Visual input devices are equipment or technologies that help people with visual loss access visual information in the environment. Many of these devices are used to enlarge print so that it is easier for a person with visual loss to see and read. For example, closed-circuit television (CCTV) technology allows video magnifiers to enlarge the print found in printed texts and books (American Association of Retired Persons [AARP], 2002; Lighthouse International, 2005). By means of a small television camera with a zoom lens and a sliding reading stand on which the printed materials are placed, greatly enlarged printed material (up to 60 times the original size) can be viewed on a television monitor. Another version, the Magni-Cam, has a TV camera embedded in something that looks like a computer mouse and can roll aver printed pages. Such equipment provides immediate access to all types of printed materials, such as magazines, textbooks, and photocopied handouts.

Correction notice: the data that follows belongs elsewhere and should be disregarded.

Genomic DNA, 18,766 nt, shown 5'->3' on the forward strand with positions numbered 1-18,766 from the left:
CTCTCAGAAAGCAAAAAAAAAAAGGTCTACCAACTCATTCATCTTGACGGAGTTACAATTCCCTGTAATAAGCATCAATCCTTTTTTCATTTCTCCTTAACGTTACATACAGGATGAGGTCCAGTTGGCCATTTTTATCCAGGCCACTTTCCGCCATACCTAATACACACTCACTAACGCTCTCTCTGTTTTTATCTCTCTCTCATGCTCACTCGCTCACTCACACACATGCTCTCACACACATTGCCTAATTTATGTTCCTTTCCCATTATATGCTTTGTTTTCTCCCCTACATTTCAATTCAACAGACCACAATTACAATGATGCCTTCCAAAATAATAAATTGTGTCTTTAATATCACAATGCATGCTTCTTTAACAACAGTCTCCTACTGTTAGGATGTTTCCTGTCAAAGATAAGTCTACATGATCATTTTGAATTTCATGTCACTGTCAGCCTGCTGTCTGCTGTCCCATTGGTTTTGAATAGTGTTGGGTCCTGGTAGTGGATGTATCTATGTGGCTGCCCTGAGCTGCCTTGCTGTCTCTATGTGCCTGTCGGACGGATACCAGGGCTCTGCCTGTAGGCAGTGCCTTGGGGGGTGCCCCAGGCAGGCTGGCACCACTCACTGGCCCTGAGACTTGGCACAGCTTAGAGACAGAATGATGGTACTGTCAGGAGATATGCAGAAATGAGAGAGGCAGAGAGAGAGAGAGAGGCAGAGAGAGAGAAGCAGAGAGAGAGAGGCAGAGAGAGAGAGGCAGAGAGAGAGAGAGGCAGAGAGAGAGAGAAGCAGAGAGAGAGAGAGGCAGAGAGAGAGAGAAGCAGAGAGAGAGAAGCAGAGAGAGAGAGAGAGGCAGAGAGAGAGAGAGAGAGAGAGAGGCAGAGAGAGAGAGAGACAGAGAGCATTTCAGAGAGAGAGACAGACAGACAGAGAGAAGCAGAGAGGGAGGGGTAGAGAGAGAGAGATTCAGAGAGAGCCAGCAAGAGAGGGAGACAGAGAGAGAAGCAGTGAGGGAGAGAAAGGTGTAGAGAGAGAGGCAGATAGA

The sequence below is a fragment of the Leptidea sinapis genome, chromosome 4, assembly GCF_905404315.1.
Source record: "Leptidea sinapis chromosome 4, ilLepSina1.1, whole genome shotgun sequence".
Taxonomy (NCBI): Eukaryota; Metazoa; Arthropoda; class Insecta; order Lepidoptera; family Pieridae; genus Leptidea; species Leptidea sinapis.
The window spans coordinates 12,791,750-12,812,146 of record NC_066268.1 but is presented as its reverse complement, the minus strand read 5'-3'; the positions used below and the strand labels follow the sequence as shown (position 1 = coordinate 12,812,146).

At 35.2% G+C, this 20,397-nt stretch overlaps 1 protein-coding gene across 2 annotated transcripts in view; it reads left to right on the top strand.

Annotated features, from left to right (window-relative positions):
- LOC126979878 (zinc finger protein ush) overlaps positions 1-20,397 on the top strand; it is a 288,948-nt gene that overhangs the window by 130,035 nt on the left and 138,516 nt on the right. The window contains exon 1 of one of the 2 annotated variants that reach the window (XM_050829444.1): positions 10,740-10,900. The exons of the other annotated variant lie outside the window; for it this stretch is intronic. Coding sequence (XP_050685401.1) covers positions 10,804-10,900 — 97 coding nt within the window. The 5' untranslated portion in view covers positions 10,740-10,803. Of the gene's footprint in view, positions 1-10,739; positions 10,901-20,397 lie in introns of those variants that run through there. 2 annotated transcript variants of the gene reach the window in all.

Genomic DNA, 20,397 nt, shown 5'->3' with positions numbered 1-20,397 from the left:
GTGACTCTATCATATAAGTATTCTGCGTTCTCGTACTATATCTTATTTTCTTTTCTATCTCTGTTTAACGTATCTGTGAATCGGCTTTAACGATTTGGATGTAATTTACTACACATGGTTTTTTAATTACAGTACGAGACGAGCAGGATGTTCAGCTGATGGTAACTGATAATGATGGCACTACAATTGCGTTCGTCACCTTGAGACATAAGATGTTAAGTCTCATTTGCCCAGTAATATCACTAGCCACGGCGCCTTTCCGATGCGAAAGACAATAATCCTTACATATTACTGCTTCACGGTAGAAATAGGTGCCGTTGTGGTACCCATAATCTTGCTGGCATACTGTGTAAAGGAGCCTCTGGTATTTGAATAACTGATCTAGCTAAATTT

Other equipment can also' increase print size. Far example, overhead projectors, although they are not useful to most individuals with low vision, can be used to enlarge printed materials. Personal computers can produce large-print displays on the computers' screens, allowing persons with low vision to adjust the size and style of print to match their own visual efficiencies. Accompanying printers permit the user to select different sizes of print far hard-copy printout. These features enable teachers to prepare different versions of handouts—one version for students with visual disabilities and one for sighted classmates. Remember that most standard copy machines can also adjust print size.